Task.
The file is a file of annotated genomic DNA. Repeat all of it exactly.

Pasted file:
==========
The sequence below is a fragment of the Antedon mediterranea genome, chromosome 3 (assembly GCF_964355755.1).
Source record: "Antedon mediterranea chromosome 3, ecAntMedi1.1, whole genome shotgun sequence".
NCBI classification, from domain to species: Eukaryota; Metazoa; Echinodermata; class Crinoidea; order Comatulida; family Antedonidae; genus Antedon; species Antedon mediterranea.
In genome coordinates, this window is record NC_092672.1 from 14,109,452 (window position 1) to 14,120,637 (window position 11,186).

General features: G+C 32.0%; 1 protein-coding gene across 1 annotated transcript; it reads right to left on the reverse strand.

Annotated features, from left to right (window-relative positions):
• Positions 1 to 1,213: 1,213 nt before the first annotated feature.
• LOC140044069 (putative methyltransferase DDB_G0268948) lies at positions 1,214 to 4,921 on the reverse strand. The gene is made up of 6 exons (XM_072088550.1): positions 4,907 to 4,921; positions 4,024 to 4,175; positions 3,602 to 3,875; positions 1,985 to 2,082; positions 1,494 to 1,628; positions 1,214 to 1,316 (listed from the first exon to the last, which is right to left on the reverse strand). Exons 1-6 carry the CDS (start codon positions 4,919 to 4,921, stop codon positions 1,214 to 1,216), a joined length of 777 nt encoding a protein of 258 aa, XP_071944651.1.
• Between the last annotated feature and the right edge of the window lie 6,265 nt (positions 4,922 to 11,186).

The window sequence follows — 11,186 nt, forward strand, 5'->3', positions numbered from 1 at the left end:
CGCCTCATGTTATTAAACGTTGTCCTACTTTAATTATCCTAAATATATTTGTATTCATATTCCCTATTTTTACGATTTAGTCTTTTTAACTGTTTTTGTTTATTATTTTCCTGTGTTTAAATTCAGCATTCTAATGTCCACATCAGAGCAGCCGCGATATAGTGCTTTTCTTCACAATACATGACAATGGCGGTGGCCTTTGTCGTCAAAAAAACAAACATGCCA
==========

The sequence below is a fragment of the Antedon mediterranea genome, chromosome 3 (assembly GCF_964355755.1).
Source record: "Antedon mediterranea chromosome 3, ecAntMedi1.1, whole genome shotgun sequence".
NCBI classification, from domain to species: Eukaryota; Metazoa; Echinodermata; class Crinoidea; order Comatulida; family Antedonidae; genus Antedon; species Antedon mediterranea.
In genome coordinates, this window is record NC_092672.1 from 14,109,452 (window position 1) to 14,120,637 (window position 11,186).

General features: G+C 32.0%; 1 protein-coding gene across 1 annotated transcript; it reads right to left on the reverse strand.

Annotated features, from left to right (window-relative positions):
• Positions 1 to 1,213: 1,213 nt before the first annotated feature.
• LOC140044069 (putative methyltransferase DDB_G0268948) lies at positions 1,214 to 4,921 on the reverse strand. The gene is made up of 6 exons (XM_072088550.1): positions 4,907 to 4,921; positions 4,024 to 4,175; positions 3,602 to 3,875; positions 1,985 to 2,082; positions 1,494 to 1,628; positions 1,214 to 1,316 (listed from the first exon to the last, which is right to left on the reverse strand). Exons 1-6 carry the CDS (start codon positions 4,919 to 4,921, stop codon positions 1,214 to 1,216), a joined length of 777 nt encoding a protein of 258 aa, XP_071944651.1.
• Between the last annotated feature and the right edge of the window lie 6,265 nt (positions 4,922 to 11,186).

The window sequence follows — 11,186 nt, forward strand, 5'->3', positions numbered from 1 at the left end:
CGCCTCATGTTATTAAACGTTGTCCTACTTTAATTATCCTAAATATATTTGTATTCATATTCCCTATTTTTACGATTTAGTCTTTTTAACTGTTTTTGTTTATTATTTTCCTGTGTTTAAATTCAGCATTCTAATGTCCACATCAGAGCAGCCGCGATATAGTGCTTTTCTTCACAATACATGACAATGGCGGTGGCCTTTGTCGTCAAAAAAACAAACATGCCA